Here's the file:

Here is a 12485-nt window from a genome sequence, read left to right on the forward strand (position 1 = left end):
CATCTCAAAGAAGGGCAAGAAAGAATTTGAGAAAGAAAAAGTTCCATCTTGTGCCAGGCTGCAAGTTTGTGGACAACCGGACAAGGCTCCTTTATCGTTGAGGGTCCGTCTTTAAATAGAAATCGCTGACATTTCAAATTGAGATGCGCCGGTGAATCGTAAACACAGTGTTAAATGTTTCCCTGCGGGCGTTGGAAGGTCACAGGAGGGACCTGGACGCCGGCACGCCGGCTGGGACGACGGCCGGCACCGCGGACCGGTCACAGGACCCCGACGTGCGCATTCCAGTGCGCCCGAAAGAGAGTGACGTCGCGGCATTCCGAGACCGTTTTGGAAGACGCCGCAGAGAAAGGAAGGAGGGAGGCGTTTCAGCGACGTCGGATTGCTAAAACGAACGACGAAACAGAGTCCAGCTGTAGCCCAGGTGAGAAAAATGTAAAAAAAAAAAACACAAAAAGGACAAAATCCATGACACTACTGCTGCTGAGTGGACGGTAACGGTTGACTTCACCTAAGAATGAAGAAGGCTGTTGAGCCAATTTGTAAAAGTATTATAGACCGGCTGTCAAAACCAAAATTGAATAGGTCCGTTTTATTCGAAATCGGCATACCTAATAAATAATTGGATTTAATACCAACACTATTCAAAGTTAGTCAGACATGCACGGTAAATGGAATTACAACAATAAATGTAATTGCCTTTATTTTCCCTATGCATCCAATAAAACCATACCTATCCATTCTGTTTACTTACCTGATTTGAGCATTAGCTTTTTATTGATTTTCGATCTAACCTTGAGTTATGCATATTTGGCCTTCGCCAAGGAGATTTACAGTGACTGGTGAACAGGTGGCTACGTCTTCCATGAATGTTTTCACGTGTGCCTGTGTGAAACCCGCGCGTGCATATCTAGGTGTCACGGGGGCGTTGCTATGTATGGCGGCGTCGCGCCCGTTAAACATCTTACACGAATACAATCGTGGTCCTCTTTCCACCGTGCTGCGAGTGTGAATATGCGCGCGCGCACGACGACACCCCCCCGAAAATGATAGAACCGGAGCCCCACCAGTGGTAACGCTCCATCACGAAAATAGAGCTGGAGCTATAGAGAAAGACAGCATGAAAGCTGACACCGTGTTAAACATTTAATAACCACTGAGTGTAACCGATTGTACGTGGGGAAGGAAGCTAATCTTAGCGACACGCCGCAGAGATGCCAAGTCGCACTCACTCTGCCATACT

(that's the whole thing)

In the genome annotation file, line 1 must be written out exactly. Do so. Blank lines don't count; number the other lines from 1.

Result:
Here is a 12485-nt window from a genome sequence, read left to right on the forward strand (position 1 = left end):